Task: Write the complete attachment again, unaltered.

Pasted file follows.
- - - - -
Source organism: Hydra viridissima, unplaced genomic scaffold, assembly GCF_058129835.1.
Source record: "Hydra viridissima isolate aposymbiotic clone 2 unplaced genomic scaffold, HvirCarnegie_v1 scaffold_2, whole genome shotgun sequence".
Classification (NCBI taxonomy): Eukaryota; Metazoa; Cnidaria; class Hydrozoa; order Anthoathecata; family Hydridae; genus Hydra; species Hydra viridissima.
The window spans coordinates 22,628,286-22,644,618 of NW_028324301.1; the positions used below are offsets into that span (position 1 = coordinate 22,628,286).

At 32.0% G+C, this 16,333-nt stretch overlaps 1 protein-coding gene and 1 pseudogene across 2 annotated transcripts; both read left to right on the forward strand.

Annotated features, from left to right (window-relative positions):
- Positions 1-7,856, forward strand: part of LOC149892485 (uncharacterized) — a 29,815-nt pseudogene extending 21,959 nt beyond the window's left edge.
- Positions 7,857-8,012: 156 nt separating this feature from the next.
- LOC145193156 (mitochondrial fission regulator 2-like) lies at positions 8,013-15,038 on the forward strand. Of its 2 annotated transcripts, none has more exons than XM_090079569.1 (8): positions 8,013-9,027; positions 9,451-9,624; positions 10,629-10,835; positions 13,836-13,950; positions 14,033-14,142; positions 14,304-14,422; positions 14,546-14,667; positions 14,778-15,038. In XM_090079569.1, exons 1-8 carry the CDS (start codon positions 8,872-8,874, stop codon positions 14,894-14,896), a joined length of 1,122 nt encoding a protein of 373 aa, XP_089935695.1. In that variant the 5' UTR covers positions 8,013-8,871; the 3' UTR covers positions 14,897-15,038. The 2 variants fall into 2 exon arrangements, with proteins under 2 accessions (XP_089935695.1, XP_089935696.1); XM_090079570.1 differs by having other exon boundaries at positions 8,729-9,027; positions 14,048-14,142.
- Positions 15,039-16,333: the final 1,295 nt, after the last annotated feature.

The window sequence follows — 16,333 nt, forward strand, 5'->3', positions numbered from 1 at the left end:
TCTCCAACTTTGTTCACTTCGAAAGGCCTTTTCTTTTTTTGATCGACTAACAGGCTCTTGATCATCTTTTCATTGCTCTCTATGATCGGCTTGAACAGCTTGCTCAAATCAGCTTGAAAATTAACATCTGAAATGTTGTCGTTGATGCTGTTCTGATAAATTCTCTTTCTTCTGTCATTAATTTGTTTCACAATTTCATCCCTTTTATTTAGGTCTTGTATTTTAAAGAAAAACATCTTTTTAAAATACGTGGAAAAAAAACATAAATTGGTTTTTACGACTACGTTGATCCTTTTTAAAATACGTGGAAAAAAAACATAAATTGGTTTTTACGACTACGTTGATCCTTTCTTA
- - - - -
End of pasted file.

Source organism: Hydra viridissima, unplaced genomic scaffold, assembly GCF_058129835.1.
Source record: "Hydra viridissima isolate aposymbiotic clone 2 unplaced genomic scaffold, HvirCarnegie_v1 scaffold_2, whole genome shotgun sequence".
Classification (NCBI taxonomy): Eukaryota; Metazoa; Cnidaria; class Hydrozoa; order Anthoathecata; family Hydridae; genus Hydra; species Hydra viridissima.
The window spans coordinates 22,628,286-22,644,618 of NW_028324301.1; the positions used below are offsets into that span (position 1 = coordinate 22,628,286).

At 32.0% G+C, this 16,333-nt stretch overlaps 1 protein-coding gene and 1 pseudogene across 2 annotated transcripts; both read left to right on the forward strand.

Annotated features, from left to right (window-relative positions):
- Positions 1-7,856, forward strand: part of LOC149892485 (uncharacterized) — a 29,815-nt pseudogene extending 21,959 nt beyond the window's left edge.
- Positions 7,857-8,012: 156 nt separating this feature from the next.
- LOC145193156 (mitochondrial fission regulator 2-like) lies at positions 8,013-15,038 on the forward strand. Of its 2 annotated transcripts, none has more exons than XM_090079569.1 (8): positions 8,013-9,027; positions 9,451-9,624; positions 10,629-10,835; positions 13,836-13,950; positions 14,033-14,142; positions 14,304-14,422; positions 14,546-14,667; positions 14,778-15,038. In XM_090079569.1, exons 1-8 carry the CDS (start codon positions 8,872-8,874, stop codon positions 14,894-14,896), a joined length of 1,122 nt encoding a protein of 373 aa, XP_089935695.1. In that variant the 5' UTR covers positions 8,013-8,871; the 3' UTR covers positions 14,897-15,038. The 2 variants fall into 2 exon arrangements, with proteins under 2 accessions (XP_089935695.1, XP_089935696.1); XM_090079570.1 differs by having other exon boundaries at positions 8,729-9,027; positions 14,048-14,142.
- Positions 15,039-16,333: the final 1,295 nt, after the last annotated feature.

The window sequence follows — 16,333 nt, forward strand, 5'->3', positions numbered from 1 at the left end:
TCTCCAACTTTGTTCACTTCGAAAGGCCTTTTCTTTTTTTGATCGACTAACAGGCTCTTGATCATCTTTTCATTGCTCTCTATGATCGGCTTGAACAGCTTGCTCAAATCAGCTTGAAAATTAACATCTGAAATGTTGTCGTTGATGCTGTTCTGATAAATTCTCTTTCTTCTGTCATTAATTTGTTTCACAATTTCATCCCTTTTATTTAGGTCTTGTATTTTAAAGAAAAACATCTTTTTAAAATACGTGGAAAAAAAACATAAATTGGTTTTTACGACTACGTTGATCCTTTTTAAAATACGTGGAAAAAAAACATAAATTGGTTTTTACGACTACGTTGATCCTTTCTTA